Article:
• Bill Gross: Both the world’s top bond fund manager and manager of the world’s largest bond fund, Gross dumped ALL U.S. government debt from his funds’ holdings. He diversified his Total Return fund (PTTDX) into corporate and foreign bonds as well as bond alternatives such as convertibles and preferred equity shares.
Dollar Crash
  • Robert Zoellick: The World Bank President said last November that gold has become the “yellow elephant in the room.”
The implications for your future purchasing power are dire…
  • China and four other leading high-growth economies, the so-called BRICS economies (Brazil, Russia, India, China, and South Africa), have taken landmark steps toward lowering the importance of the dollar in international financial transactions by moving towards a multi-currency reserve and trading system.
  • It’s highly likely that Japan, one of the largest holders of U.S. Treasuries ($885.9 billion worth) will sell some to fund the rebuilding of its disaster-ravaged economy.
  • China, the biggest buyer of U.S. Treasury securities, trimmed its holdings for a fourth straight month in February.
Good news for sound money advocates and gold and precious metals investments:
  • In March, the Utah state legislature passed the largely symbolic “Utah Legal Tender Act,” making Utah the first state in recent times to accept gold and silver coins as legal tender. Other states are considering similar legislation in response to the Federal Reserve’s dangerous monetary policy.
  • The UTIMCO endowment, which oversees funds held by the University of Texas System and Texas A&M University exchanged fiat and gold paper investments and took delivery of 6,643 physical gold bars valued at nearly $1 billion. Dallas hedge-fund manager J. Kyle Bass, who helped advise UTIMCO says, “Central banks are printing more money than they ever have, so what’s the value of money in terms of purchases of goods and services. I look at gold as just another currency that they can’t print any more of.”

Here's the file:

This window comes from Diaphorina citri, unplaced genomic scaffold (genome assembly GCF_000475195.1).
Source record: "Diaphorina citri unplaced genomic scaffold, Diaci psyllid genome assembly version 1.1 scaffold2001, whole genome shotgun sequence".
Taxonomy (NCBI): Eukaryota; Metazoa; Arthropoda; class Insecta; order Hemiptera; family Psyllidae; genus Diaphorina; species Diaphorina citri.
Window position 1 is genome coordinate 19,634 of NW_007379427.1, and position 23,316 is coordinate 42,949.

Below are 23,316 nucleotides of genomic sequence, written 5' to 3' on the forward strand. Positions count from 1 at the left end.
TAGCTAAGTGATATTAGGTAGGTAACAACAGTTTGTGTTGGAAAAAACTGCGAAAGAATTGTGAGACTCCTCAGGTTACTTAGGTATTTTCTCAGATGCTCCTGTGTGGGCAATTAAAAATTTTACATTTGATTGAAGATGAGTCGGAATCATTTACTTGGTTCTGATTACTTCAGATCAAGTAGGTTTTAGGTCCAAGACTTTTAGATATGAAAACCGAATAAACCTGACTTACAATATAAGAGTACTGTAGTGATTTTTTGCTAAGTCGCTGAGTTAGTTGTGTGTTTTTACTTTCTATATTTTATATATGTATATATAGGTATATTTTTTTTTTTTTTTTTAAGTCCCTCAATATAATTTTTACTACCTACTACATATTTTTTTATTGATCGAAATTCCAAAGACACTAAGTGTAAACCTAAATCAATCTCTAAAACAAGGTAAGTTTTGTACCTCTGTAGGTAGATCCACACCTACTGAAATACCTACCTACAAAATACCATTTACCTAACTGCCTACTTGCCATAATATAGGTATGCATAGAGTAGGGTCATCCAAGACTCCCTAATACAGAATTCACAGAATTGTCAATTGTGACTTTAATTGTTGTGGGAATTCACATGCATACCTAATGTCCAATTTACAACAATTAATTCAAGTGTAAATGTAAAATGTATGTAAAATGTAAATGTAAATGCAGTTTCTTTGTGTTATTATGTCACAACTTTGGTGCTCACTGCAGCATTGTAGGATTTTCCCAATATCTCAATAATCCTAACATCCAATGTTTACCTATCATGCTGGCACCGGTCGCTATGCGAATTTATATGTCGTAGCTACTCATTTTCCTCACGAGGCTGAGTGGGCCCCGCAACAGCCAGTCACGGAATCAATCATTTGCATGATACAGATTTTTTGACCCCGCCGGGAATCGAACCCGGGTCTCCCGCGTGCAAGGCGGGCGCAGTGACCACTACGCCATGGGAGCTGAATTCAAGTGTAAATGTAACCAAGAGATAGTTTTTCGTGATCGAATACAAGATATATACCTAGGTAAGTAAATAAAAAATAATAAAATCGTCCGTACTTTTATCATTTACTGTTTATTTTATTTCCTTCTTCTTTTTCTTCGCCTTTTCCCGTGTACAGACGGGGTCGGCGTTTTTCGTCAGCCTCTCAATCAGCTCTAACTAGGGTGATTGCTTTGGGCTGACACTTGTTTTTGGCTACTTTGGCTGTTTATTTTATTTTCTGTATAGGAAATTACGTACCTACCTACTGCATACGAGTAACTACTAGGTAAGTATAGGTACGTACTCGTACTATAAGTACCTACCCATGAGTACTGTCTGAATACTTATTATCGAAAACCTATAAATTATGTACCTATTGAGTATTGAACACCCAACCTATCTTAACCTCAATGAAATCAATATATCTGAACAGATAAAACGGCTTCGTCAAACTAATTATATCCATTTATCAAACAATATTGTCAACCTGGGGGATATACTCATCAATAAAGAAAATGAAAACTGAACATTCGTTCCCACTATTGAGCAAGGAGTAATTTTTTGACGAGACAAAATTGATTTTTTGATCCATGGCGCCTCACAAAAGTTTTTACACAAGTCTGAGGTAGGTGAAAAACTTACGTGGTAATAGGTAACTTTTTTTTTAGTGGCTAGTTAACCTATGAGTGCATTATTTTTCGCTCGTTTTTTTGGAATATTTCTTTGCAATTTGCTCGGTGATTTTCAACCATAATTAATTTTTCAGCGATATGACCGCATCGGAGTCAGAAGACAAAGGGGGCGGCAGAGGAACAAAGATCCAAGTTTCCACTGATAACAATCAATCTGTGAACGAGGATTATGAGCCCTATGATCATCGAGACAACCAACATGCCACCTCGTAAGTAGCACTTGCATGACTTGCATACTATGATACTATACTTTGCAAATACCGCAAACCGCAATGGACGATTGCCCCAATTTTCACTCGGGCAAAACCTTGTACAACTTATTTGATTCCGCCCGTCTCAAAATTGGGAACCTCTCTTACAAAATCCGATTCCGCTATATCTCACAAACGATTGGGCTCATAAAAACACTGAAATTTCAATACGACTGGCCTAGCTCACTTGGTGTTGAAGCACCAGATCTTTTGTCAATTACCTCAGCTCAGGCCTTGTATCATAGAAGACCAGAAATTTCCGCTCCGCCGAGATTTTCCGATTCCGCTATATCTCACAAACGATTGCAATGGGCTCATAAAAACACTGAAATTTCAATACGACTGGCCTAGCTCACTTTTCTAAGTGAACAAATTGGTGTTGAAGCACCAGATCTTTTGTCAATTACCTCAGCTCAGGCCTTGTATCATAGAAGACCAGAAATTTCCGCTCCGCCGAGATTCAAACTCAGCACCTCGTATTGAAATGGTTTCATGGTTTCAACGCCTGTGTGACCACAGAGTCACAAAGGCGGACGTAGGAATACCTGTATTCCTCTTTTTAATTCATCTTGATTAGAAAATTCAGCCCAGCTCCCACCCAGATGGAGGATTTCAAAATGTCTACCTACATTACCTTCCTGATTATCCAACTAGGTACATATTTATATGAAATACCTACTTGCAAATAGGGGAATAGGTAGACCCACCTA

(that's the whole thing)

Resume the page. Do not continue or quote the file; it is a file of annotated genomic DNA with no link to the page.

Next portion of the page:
• Even establishmentarian banks are acknowledging the dollar is emerging as a solid alternative to the dollar. In early February J.P. Morgan bank quietly announced it would accept gold as collateral for loans.
  • In November, ICE Futures Europe (Intercontinental Exchanges, Inc.) began to accept gold bullion as initial margin for crude oil and natural gas futures (a big step given that global energy prices have been almost exclusively denominated in dollars).
  • The Wall Street Journal recently noted another sign that the greenback is rapidly losing its credibility: Stock exchanges in Chicago, New York, and Europe have started accepting gold for some trades.
  • Central banks worldwide became net buyers of gold starting in 2009, after more than two decades as net sellers.
Protect yourself from the toxic dollar with a safe-haven portfolio for inflationary times. It should contain a multitude of assets such as precious metals, commodity-related stocks, emerging markets stocks, dividend-paying stocks, and alternative cash cushions found in foreign currencies.